10. Nakamura H, Oku K, Amengual O, et al: First-line, non-criterial antiphospholipid antibody testing for the diagnosis of antiphospholipid syndrome in clinical practice: a combination of anti-beta 2 -glycoprotein I domain I and anti-phosphatidylserine/prothrombin complex antibodies tests. Arthritis Care Res (Hoboken). 2018 Apr;70(4):627-634

Method Description
Describes how the test is performed and provides a method-specific reference

Purified beta-2 glycoprotein 1 (B2GP1) antigen is bound to the wells of a polystyrene microwell plate under conditions that will preserve the antigen in its native state. Prediluted controls and diluted patient sera are added to separate wells, allowing any B2GP1 IgA antibodies present to bind to the immobilized antigen. Unbound sample is washed away, and an enzyme-labeled antihuman IgA conjugate is added to each well. A second incubation allows the enzyme-labeled antihuman IgA to bind to any patient antibodies that have attached to the microwells. After washing away any unbound enzyme-labeled antihuman IgA, the remaining enzyme activity is measured by adding a chromogenic substrate and measuring the intensity of the color that develops. The assay can be evaluated spectrophotometrically by measuring and comparing the color intensity that develops in the patient wells with that of a 5-point calibration curve. Semiquantitative results are reported in standard IgA anti-B2GP1 units (SAU).(Package insert: QUANTA Lite beta 2 GP1 IgA ELISA. Inova Diagnostics; Revision 19, 07/2020)

PDF Report
Indicates whether the report includes an additional document with charts, images or other enriched information


Day(s) Performed
Outlines the days the test is performed. This field reflects the day that the sample must be in the testing laboratory to begin the testing process and includes any specimen preparation and processing time before the test is performed. Some tests are listed as continuously performed, which means that assays are performed multiple times during the day.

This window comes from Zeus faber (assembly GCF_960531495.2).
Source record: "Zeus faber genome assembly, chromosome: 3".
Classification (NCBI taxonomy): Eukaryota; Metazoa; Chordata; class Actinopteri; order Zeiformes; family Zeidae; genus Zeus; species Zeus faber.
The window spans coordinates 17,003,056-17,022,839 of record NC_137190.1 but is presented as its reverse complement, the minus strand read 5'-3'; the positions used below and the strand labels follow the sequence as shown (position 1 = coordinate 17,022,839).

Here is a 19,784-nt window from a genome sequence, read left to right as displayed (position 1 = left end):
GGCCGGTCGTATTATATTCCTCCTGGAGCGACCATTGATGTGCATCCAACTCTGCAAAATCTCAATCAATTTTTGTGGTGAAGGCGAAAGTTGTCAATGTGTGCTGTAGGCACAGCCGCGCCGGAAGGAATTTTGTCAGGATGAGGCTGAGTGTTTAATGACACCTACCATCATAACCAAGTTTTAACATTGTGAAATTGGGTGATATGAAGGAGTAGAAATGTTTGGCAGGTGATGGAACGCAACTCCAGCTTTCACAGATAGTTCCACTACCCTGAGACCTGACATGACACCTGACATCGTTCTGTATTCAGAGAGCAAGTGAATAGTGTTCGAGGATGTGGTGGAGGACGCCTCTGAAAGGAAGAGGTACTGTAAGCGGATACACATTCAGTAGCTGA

Monday, Wednesday, Friday

Report Available
The interval of time (receipt of sample at Mayo Clinic Laboratories to results available) taking into account standard setup days and weekends. The first day is the time that it typically takes for a result to be available. The last day is the time it might take, accounting for any necessary repeated testing.

4 to 6 days

Specimen Retention Time
Outlines the length of time after testing that a specimen is kept in the laboratory before it is discarded

14 days

Performing Laboratory Location
Indicates the location of the laboratory that performs the test


Several factors determine the fee charged to perform a test. Contact your U.S. or International Regional Manager for information about establishing a fee schedule or to learn more about resources to optimize test selection.

  • Authorized users can sign in to Test Prices for detailed fee information.
  • Clients without access to Test Prices can contact Customer Service 24 hours a day, seven days a week.
  • Prospective clients should contact their account representative. For assistance, contact Customer Service.

Test Classification
Provides information regarding the medical device classification for laboratory test kits and reagents. Tests may be classified as cleared or approved by the US Food and Drug Administration (FDA) and used per manufacturer instructions, or as products that do not undergo full FDA review and approval, and are then labeled as an Analyte Specific Reagent (ASR) product.

This test has been cleared, approved, or is exempt by the US Food and Drug Administration and is used per manufacturer's instructions. Performance characteristics were verified by Mayo Clinic in a manner consistent with CLIA requirements.

CPT Code Information
Provides guidance in determining the appropriate Current Procedural Terminology (CPT) code(s) information for each test or profile. The listed CPT codes reflect Mayo Clinic Laboratories interpretation of CPT coding requirements. It is the responsibility of each laboratory to determine correct CPT codes to use for billing.

CPT codes are provided by the performing laboratory.


LOINC® Information
Provides guidance in determining the Logical Observation Identifiers Names and Codes (LOINC) values for the order and results codes of this test. LOINC values are provided by the performing laboratory.

Test Id Test Order Name Order LOINC Value
AB2GP Beta 2 GP1 Ab IgA, S 44447-1
Result Id Test Result Name Result LOINC Value
Applies only to results expressed in units of measure originally reported by the performing laboratory. These values do not apply to results that are converted to other units of measure.
AB2GP Beta 2 GP1 Ab IgA, S 44447-1

Test Setup Resources

Setup Files
Test setup information contains test file definition details to support order and result interfacing between Mayo Clinic Laboratories and your Laboratory Information System.

Excel | Pdf

Sample Reports
Normal and Abnormal sample reports are provided as references for report appearance.

Normal Reports | Abnormal Reports

SI Sample Reports
International System (SI) of Unit reports are provided for a limited number of tests. These reports are intended for international account use and are only available through MayoLINK accounts that have been defined to receive them.

SI Normal Reports | SI Abnormal Reports

Test Update Resources

Change Type Effective Date
File Definition - Result ID 2023-03-15